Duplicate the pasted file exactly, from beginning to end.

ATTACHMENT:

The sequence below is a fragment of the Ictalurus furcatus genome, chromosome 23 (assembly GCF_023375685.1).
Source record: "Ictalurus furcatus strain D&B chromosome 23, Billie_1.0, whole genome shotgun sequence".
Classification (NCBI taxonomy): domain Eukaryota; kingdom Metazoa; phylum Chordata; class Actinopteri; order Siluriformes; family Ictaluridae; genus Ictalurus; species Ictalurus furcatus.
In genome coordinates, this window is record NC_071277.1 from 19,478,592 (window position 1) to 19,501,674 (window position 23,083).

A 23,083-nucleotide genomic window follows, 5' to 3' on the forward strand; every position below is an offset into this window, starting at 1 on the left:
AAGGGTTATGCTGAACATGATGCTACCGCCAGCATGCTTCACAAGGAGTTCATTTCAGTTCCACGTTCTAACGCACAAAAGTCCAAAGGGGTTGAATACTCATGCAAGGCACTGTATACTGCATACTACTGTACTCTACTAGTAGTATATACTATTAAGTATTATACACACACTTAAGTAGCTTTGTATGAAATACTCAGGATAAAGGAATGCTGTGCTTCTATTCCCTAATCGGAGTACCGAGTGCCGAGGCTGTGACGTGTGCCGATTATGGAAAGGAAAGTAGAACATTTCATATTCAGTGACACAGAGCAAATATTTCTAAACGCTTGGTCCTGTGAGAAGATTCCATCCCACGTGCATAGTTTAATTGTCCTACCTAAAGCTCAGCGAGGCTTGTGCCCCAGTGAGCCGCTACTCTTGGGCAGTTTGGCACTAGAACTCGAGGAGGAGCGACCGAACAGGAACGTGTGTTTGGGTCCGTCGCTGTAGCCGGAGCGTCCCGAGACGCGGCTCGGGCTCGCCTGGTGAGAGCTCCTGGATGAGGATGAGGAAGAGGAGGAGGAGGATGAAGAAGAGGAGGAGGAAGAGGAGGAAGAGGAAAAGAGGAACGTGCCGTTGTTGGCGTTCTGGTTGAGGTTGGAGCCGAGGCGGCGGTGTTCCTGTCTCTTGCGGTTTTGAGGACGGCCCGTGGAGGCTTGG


The sequence below is a fragment of the Ictalurus furcatus genome, chromosome 23 (assembly GCF_023375685.1).
Source record: "Ictalurus furcatus strain D&B chromosome 23, Billie_1.0, whole genome shotgun sequence".
Classification (NCBI taxonomy): domain Eukaryota; kingdom Metazoa; phylum Chordata; class Actinopteri; order Siluriformes; family Ictaluridae; genus Ictalurus; species Ictalurus furcatus.
In genome coordinates, this window is record NC_071277.1 from 19,478,592 (window position 1) to 19,501,674 (window position 23,083).

A 23,083-nucleotide genomic window follows, 5' to 3' on the forward strand; every position below is an offset into this window, starting at 1 on the left:
AAGGGTTATGCTGAACATGATGCTACCGCCAGCATGCTTCACAAGGAGTTCATTTCAGTTCCACGTTCTAACGCACAAAAGTCCAAAGGGGTTGAATACTCATGCAAGGCACTGTATACTGCATACTACTGTACTCTACTAGTAGTATATACTATTAAGTATTATACACACACTTAAGTAGCTTTGTATGAAATACTCAGGATAAAGGAATGCTGTGCTTCTATTCCCTAATCGGAGTACCGAGTGCCGAGGCTGTGACGTGTGCCGATTATGGAAAGGAAAGTAGAACATTTCATATTCAGTGACACAGAGCAAATATTTCTAAACGCTTGGTCCTGTGAGAAGATTCCATCCCACGTGCATAGTTTAATTGTCCTACCTAAAGCTCAGCGAGGCTTGTGCCCCAGTGAGCCGCTACTCTTGGGCAGTTTGGCACTAGAACTCGAGGAGGAGCGACCGAACAGGAACGTGTGTTTGGGTCCGTCGCTGTAGCCGGAGCGTCCCGAGACGCGGCTCGGGCTCGCCTGGTGAGAGCTCCTGGATGAGGATGAGGAAGAGGAGGAGGAGGATGAAGAAGAGGAGGAGGAAGAGGAGGAAGAGGAAAAGAGGAACGTGCCGTTGTTGGCGTTCTGGTTGAGGTTGGAGCCGAGGCGGCGGTGTTCCTGTCTCTTGCGGTTTTGAGGACGGCCCGTGGAGGCTTGG